Trends in the new year
In all probability, 2017 is going to be a year of transition for the new directions in the world order within the context of the strategic disorder and polarisation among the powers.
This will be especially so economically between Washington and Beijing. Transition will also be the optimal word regarding the rise of Russia, the future of the European Union after Brexit, the coming elections in France and Germany and the shaping of a new Middle East out of its destructive chaos.
Amid rising Putinism, loud Trumpism, a hungry Chinese dragon, an ageing Europe, a generation of nostalgic dreamers of bygone empires, merchants of religion and fables, globalisation refuseniks and pushers of the clash of civilisations, the new era in international relations does not look so bright.
Regardless of the achievements of both the digital and technological revolutions in our global village, history draws us back to the first fall of global capitalism, which led to the first world war in 1914. Today, with the growing gap between classes, the shrinking space of freedoms and the rise of nationalism, we are witnessing conditions like those that led to the Bolshevik revolution of 1917. Of course, we will not see the unfolding of the same scenario but we will need to seriously review our thinking patterns and approaches.
With the withdrawals from the International Court of Justice, the use of brute force to settle international disputes (Russia resorted to the card of sanctioned wars to rejoin the circle of big players) and the spread of terrorism, we have come to the end of the Westernised era of international relations. Today, it seems that ethics or human considerations no longer have any role to play in international relations nor can international law and concerted multilateral diplomacy stand in the face of narrow national interests.
We can see the decline in the limited gains of the previous world order reflected in the ascension of Putinism, not just in relation to military successes in the Syrian theatre but also in the rise in Europe of nationalistic or right-wing leaders close to Moscow. In case the accusations levelled by Washington regarding Putin’s team hacking US elections turn out to be true, we can conclude that these digital wars are preliminary tests for new forms of confrontation in a feverish race to control decision makers worldwide during the coming decades. Donald Trump’s election under the slogan “America First” clearly indicates the return of nationalistic discourse to the detriment of globalisation and international cooperation.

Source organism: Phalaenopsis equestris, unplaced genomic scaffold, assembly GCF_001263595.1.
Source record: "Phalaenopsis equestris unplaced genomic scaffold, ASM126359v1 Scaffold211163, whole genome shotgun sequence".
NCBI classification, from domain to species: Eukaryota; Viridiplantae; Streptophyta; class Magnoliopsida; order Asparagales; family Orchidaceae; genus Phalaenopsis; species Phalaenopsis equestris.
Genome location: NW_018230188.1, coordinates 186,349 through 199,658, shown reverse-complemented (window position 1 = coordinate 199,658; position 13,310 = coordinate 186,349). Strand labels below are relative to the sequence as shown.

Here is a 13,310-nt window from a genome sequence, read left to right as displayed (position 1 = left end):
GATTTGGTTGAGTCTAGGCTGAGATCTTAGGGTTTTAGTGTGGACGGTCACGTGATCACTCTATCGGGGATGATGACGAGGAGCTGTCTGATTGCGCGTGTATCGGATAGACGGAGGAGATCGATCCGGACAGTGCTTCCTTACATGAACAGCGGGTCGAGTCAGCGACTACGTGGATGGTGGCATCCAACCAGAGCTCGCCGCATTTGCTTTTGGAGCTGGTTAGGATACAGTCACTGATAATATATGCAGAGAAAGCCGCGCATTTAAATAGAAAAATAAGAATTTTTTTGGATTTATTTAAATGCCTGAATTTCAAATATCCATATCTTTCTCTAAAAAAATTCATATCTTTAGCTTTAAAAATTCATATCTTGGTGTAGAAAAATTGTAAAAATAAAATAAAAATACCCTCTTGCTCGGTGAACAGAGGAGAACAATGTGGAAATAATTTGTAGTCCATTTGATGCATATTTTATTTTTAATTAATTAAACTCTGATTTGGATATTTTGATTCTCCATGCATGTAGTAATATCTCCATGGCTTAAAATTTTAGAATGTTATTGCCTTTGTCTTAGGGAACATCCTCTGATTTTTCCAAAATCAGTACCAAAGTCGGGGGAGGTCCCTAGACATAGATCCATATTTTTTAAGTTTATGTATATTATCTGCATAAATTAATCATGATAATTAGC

Future trends in international relations will be decided by Trump administration policies towards China and China’s reactions to them. During the new era, China will focus on increasing its benefits from the new Silk Road while the United States will focus on the South China Sea and countering China’s game in Asia and the Pacific.
In the wider Middle East, everybody is waiting for the Trump administration’s positions regarding Iran, Saudi Arabia and Turkey. It will be interesting to find out the extent to which this administration is willing to concede Russia’s rising role in the eastern Mediterranean.
In many places, 2017 is shrouded in mystery. It is difficult to predict the global effects of a strong US dollar and the fluctuations of the oil markets. In France, Iran, Germany, the Netherlands and Nigeria, the coming elections are a waiting game and we cannot clearly read the aftermath of the Islamic State’s defeats in Mosul and Syria. The future of the Kurdish issue remains uncertain.
Some observers are quick to dismiss any potential changes in the Arab world for 2017.
Nevertheless, and despite the continuous destructive chaos in more than one Arab country, the profound changes taking place since 2010 in many are indicative of the covert strength of Arab youth to meet challenges head-on and move forward with reforms while strongly opposing any form of colonisation.